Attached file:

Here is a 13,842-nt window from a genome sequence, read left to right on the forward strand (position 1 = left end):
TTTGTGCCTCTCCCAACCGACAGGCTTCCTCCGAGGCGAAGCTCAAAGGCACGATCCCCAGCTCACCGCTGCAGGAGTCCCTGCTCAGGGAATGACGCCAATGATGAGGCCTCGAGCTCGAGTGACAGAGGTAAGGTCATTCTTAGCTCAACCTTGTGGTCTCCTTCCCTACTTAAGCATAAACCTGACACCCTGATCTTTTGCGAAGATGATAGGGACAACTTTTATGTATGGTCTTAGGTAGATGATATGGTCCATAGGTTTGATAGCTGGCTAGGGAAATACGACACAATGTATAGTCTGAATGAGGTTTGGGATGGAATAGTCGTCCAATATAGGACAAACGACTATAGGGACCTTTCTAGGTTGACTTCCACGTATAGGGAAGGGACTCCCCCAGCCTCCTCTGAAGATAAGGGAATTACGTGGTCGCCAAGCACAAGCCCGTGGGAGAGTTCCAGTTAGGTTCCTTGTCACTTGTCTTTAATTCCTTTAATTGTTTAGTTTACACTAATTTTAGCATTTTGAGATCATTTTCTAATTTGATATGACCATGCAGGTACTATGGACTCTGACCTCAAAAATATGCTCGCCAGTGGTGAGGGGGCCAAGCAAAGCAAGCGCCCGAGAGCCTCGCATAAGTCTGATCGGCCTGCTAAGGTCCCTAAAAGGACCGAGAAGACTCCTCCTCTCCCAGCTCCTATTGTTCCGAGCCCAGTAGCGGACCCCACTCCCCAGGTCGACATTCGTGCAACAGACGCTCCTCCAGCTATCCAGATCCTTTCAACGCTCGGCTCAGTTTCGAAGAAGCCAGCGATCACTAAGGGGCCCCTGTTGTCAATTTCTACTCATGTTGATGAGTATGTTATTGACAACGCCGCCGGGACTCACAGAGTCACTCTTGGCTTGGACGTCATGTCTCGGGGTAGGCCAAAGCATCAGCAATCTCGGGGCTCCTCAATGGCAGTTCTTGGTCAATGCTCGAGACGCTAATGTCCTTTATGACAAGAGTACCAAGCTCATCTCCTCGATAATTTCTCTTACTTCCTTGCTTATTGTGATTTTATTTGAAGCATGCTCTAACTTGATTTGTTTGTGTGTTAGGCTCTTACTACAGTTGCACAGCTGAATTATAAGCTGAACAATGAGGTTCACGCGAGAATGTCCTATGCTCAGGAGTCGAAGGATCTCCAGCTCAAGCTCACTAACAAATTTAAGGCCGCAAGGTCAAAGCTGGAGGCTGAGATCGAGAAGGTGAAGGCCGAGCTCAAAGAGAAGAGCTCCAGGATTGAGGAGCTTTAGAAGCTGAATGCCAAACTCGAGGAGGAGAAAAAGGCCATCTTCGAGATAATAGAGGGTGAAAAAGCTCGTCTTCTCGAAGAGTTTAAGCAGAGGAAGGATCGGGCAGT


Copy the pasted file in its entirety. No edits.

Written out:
Here is a 13,842-nt window from a genome sequence, read left to right on the forward strand (position 1 = left end):
TTTGTGCCTCTCCCAACCGACAGGCTTCCTCCGAGGCGAAGCTCAAAGGCACGATCCCCAGCTCACCGCTGCAGGAGTCCCTGCTCAGGGAATGACGCCAATGATGAGGCCTCGAGCTCGAGTGACAGAGGTAAGGTCATTCTTAGCTCAACCTTGTGGTCTCCTTCCCTACTTAAGCATAAACCTGACACCCTGATCTTTTGCGAAGATGATAGGGACAACTTTTATGTATGGTCTTAGGTAGATGATATGGTCCATAGGTTTGATAGCTGGCTAGGGAAATACGACACAATGTATAGTCTGAATGAGGTTTGGGATGGAATAGTCGTCCAATATAGGACAAACGACTATAGGGACCTTTCTAGGTTGACTTCCACGTATAGGGAAGGGACTCCCCCAGCCTCCTCTGAAGATAAGGGAATTACGTGGTCGCCAAGCACAAGCCCGTGGGAGAGTTCCAGTTAGGTTCCTTGTCACTTGTCTTTAATTCCTTTAATTGTTTAGTTTACACTAATTTTAGCATTTTGAGATCATTTTCTAATTTGATATGACCATGCAGGTACTATGGACTCTGACCTCAAAAATATGCTCGCCAGTGGTGAGGGGGCCAAGCAAAGCAAGCGCCCGAGAGCCTCGCATAAGTCTGATCGGCCTGCTAAGGTCCCTAAAAGGACCGAGAAGACTCCTCCTCTCCCAGCTCCTATTGTTCCGAGCCCAGTAGCGGACCCCACTCCCCAGGTCGACATTCGTGCAACAGACGCTCCTCCAGCTATCCAGATCCTTTCAACGCTCGGCTCAGTTTCGAAGAAGCCAGCGATCACTAAGGGGCCCCTGTTGTCAATTTCTACTCATGTTGATGAGTATGTTATTGACAACGCCGCCGGGACTCACAGAGTCACTCTTGGCTTGGACGTCATGTCTCGGGGTAGGCCAAAGCATCAGCAATCTCGGGGCTCCTCAATGGCAGTTCTTGGTCAATGCTCGAGACGCTAATGTCCTTTATGACAAGAGTACCAAGCTCATCTCCTCGATAATTTCTCTTACTTCCTTGCTTATTGTGATTTTATTTGAAGCATGCTCTAACTTGATTTGTTTGTGTGTTAGGCTCTTACTACAGTTGCACAGCTGAATTATAAGCTGAACAATGAGGTTCACGCGAGAATGTCCTATGCTCAGGAGTCGAAGGATCTCCAGCTCAAGCTCACTAACAAATTTAAGGCCGCAAGGTCAAAGCTGGAGGCTGAGATCGAGAAGGTGAAGGCCGAGCTCAAAGAGAAGAGCTCCAGGATTGAGGAGCTTTAGAAGCTGAATGCCAAACTCGAGGAGGAGAAAAAGGCCATCTTCGAGATAATAGAGGGTGAAAAAGCTCGTCTTCTCGAAGAGTTTAAGCAGAGGAAGGATCGGGCAGT